Totally agree
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Old 02-19-2024, 12:09 PM
 
Location: North Seattle
609 posts, read 302,746 times
Reputation: 1002
Quote:
Originally Posted by oregonwoodsmoke View Post
It seems a little silly and is probably nothing but virtue signaling. "Look we are doing great things for society".

But I can't see it working. I can't imagine anyone actually opening a restaurant and thinking it would be supported by the people who lived close enough to walk to it. That sort of thing only works in mega-cities where the restaurants would be surrounded by high rise apartments and thousands of people within 3 blocks, who all have small kitchens and bad access to grocery shopping, and parking is so difficult that many of them don't have a car.
Unfortunately yeah, I don't see how you stay in business if you're only drawing from a 1/2-mile radius in a low-density area. I just don't see the numbers working. Maybe it would work in residential areas *near* higher density areas, but those already have restaurants to compete with.
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Old 02-19-2024, 10:20 PM
 
Location: Seattle
7,538 posts, read 17,221,758 times
Reputation: 4843
There are areas around Seattle that this could possibly impact (in a good way), though. I mean, any guess on locations would need to be backed up by a short market/feasibility study. But if the numbers work, there are lots of places that don't have a ton of identity currently, but could probably support some types of restaurant/deli/grocery. Places like Bridle Trails, or Far South Beacon/Skyway, or Dash Point...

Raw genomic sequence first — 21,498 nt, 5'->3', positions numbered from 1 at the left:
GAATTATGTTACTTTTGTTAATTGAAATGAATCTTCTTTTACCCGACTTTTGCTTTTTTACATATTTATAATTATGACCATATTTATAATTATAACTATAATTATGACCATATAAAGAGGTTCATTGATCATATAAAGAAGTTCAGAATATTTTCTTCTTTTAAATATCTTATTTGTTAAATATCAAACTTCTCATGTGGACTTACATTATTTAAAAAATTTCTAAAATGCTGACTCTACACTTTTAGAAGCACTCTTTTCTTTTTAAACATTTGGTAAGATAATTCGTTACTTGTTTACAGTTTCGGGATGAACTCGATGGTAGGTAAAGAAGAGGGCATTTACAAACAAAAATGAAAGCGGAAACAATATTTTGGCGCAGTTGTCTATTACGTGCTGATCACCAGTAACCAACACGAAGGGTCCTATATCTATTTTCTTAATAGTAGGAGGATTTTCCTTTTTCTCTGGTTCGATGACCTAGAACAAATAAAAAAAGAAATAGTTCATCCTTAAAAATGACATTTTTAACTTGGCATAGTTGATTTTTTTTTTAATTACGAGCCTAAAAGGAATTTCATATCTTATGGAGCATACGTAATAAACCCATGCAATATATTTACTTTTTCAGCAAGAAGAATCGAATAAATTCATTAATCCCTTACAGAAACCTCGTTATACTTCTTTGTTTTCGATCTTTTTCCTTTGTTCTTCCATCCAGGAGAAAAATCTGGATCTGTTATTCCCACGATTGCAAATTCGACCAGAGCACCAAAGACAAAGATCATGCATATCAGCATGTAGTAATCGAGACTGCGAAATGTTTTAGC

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Old 02-20-2024, 11:44 AM
 
8,856 posts, read 6,846,043 times
Reputation: 8651
There are many, many "tweener" spots that don't merit major retail but have large amounts of residents with reasonable density and no retail.

For example I searched for "coffee" in this area of northern Ballard. A place around 8th and 75th might "own" a large unserved area. Even Seattle itself has several places like this.

https://www.google.com/maps/search/c...!1e3?entry=ttu
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Old 02-20-2024, 03:12 PM
 
Location: East of Seattle since 1992, 615' Elevation, Zone 8b - originally from SF Bay Area
44,551 posts, read 81,085,957 times
Reputation: 57744
Quote:
Originally Posted by Ruth4Truth View Post
And yet, even in the low-density SFH areas, neighborhood cafes are busy. Starbucks can go into any neighborhood, including those that already have a few local cafes, and garner enough business to be profitable.
We are seeing Starbucks closing all over here on the eastside. The latest to close were in the Safeway shopping Center in Sammamish, and at Klahanie, next to Swedish Medical and QFC.
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Old 02-20-2024, 11:11 PM
 
8,856 posts, read 6,846,043 times
Reputation: 8651
I don't know Starbucks' expectations, but a mom & pop can deal with less business than they can.